Tag Archives: "Revolutionary Road"

Kate rocks; ‘The Reader,’ not so much…

Actress Kate Winslet arrives at the Vanity Fair Oscar party ...

Associated Press photo

Kate Winslet holds her statue for Best Actress for her performance in “The Reader” last month.

I love Kate Winslet — she was great in “Little Children” and “Revolutionary Road” — but today I saw “The Reader,” for which she won Best Actress (because she won Best Actress for it), and she should have won for her much better performance in “Revolutionary Road.”

“The Reader” starts out promisingly with the tale of a love affair between a 15-year-old boy (played masterfully by David Kross) and a much older German woman named Hanna Schmitz (Winslet), but then the film gradually devolves to the point where it becomes a preachy lecture (rather literally) on how horrible the Holocaust (in which Hanna later becomes embroiled) was.

And “The Reader” doesn’t delve much into Hanna’s psyche as to why she did what she did when she worked for the Nazis, and we are left with the feeling that this isn’t because the filmmakers left it to us to figure it out for ourselves, but because the filmmakers didn’t know how to develop Hanna’s character on film. Indeed, about the only change that the character of Hannah goes through in “The Reader” is increasingly bad makeup jobs on Winslet as her character ages.

Ralph Fiennes adds little to “The Reader” as Michael Berg, Hanna’s teen lover all grown up — the grown-up Michael’s involvement with the even older Hannah lacks passion, heart and even rhyme or reason (why doesn’t he respond to her letters from prison when he is sending her recorded audiotapes there, and why doesn’t he visit her in prison?) — but hey, if Ralph Fiennes is in your movie and your movie is about the Holocaust, you’re sure to win an Oscar, right?

“The Reader” director Stephen Daldry, who also directed “Billy Elliot,” seems to do better with younger actors, such as with Kross, whose performance in “The Reader” rivals Winslet’s (if it doesn’t exceed it), and with Jamie Bell, whose kick-ass performance as the title character in “Billy Elliot” unfortunately didn’t launch the career for Bell that it should have. Daldry with “The Reader” seemed unable to elicit much from Fiennes and not enough from Winslet; directing youth might be more his forte.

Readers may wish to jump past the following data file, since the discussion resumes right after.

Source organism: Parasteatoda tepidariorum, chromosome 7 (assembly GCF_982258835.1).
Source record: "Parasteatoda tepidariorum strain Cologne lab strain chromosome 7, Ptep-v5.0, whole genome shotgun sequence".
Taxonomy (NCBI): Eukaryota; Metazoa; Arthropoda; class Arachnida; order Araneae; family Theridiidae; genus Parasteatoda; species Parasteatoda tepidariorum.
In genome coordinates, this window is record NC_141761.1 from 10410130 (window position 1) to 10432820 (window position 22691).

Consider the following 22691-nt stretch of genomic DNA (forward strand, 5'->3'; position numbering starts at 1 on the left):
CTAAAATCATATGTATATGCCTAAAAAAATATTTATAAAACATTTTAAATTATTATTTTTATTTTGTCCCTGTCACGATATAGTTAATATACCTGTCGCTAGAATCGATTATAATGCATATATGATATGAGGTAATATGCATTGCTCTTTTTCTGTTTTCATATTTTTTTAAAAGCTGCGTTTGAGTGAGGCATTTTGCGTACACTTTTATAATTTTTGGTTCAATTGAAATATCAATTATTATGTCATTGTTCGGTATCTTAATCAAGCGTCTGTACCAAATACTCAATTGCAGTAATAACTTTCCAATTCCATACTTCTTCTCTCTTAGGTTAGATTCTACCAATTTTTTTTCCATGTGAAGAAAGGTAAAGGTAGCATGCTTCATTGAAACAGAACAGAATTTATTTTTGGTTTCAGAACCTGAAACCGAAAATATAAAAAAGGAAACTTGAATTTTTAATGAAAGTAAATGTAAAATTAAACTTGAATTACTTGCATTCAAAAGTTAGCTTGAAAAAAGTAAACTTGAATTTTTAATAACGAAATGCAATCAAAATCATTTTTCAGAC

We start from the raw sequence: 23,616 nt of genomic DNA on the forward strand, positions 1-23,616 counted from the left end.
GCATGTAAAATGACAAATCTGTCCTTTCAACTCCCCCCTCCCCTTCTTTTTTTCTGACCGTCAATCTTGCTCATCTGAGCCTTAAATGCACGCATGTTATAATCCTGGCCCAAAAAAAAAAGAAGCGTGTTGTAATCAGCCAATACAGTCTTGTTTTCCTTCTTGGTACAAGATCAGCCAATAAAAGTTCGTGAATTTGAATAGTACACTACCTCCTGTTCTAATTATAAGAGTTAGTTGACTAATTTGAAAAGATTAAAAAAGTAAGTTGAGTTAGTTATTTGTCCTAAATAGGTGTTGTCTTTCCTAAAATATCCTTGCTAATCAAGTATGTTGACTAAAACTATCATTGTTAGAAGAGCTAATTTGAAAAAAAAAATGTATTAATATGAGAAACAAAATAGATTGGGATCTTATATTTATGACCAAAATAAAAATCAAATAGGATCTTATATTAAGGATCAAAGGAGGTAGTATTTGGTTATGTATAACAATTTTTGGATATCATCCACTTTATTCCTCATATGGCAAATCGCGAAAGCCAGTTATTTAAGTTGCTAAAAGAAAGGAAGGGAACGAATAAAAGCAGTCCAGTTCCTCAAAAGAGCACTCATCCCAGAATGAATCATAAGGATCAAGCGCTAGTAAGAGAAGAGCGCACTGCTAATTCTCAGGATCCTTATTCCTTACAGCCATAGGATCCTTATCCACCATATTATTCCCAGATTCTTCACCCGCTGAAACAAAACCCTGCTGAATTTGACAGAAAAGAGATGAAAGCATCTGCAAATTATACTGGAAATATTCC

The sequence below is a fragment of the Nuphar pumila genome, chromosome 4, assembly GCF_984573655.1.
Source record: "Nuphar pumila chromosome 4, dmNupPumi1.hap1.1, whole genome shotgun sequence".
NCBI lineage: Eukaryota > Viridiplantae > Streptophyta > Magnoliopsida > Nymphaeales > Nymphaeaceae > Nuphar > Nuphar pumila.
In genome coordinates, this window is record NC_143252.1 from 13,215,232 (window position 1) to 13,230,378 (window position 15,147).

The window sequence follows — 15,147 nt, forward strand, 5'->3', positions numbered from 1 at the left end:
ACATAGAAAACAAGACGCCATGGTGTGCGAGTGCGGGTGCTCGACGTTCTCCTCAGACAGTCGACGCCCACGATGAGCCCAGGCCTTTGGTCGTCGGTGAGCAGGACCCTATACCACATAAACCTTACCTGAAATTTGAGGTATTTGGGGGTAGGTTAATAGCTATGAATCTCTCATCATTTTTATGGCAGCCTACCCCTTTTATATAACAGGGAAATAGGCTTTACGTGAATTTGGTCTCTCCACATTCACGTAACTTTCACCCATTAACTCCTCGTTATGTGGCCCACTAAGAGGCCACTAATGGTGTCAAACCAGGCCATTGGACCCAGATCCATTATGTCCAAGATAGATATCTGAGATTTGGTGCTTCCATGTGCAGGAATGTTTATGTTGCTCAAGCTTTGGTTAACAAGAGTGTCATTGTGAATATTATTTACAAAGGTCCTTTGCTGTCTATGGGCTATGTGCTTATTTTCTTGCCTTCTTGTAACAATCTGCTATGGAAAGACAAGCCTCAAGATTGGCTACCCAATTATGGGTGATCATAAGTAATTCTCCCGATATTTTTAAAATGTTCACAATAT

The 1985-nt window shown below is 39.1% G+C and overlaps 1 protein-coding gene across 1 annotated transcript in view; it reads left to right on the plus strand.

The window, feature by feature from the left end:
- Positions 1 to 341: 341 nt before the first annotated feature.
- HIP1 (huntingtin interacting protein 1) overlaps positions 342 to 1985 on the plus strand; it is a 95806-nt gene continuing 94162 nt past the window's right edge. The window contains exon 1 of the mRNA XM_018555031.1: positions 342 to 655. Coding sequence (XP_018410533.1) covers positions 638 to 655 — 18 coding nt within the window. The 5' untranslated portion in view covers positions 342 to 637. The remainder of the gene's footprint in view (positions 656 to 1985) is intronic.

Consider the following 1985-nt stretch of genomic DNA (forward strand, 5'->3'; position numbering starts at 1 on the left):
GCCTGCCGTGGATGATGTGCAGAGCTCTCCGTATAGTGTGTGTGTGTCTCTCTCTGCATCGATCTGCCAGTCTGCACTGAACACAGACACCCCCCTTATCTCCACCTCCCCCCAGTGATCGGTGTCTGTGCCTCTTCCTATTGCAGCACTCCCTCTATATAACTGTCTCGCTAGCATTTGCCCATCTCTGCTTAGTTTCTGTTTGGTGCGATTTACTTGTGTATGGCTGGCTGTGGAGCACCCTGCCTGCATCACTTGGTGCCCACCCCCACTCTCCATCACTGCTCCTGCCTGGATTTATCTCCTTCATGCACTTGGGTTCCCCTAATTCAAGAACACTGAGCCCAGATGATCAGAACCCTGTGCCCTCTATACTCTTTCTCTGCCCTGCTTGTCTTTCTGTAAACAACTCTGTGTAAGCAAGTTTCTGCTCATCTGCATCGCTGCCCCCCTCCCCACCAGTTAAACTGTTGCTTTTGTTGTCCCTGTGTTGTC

All of this aside, did we really need another Holocaust movie?

The Nazis executed about six million Jews in the Holocaust, one of history’s most horrific events.

We get it.

Straight-on Holocaust movies like “Schindler’s List” are been there, done that, so the majority of the crop of more recent Holocaust-themed films seem to be more tangential, such as “The Pianist,” “The Counterfeiters” and “The Reader.”

Still, the genre of the Holocaust/Nazi movie has been exhausted, and the plethora of Holocaust/Nazi films now are serving only to make the historical event more trivial rather than to make it more poignant.

While I know that Holocaust/Nazi movies have “Academy Award nomination” written all over them, I beg Hollywood: Please stop…

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Relationship movie

Leonardo DiCaprio and Kate Winslet in DreamWorks Pictures' Revolutionary Road

Sinking together again: Leonardo DiCaprio and Kate Winslet in a scene from “Revolutionary Road,” the scene in which they first meet and believe that one day they can be the king and the queen of the world. (Instead, they end up mired in 1950s suburbia.)

They talk about date movies, but “Revolutionary Road” is what I’ll call a great relationship movie.

My boyfriend and I, who have been together for more than a year now, are both in our first “real” same-sex relationship, and we are learning all of the lessons that you learn in a relationship, whether you are straight or gay, male or female. These are the lessons that make or break your relationship, depending upon whether you successfully negotiate them or not.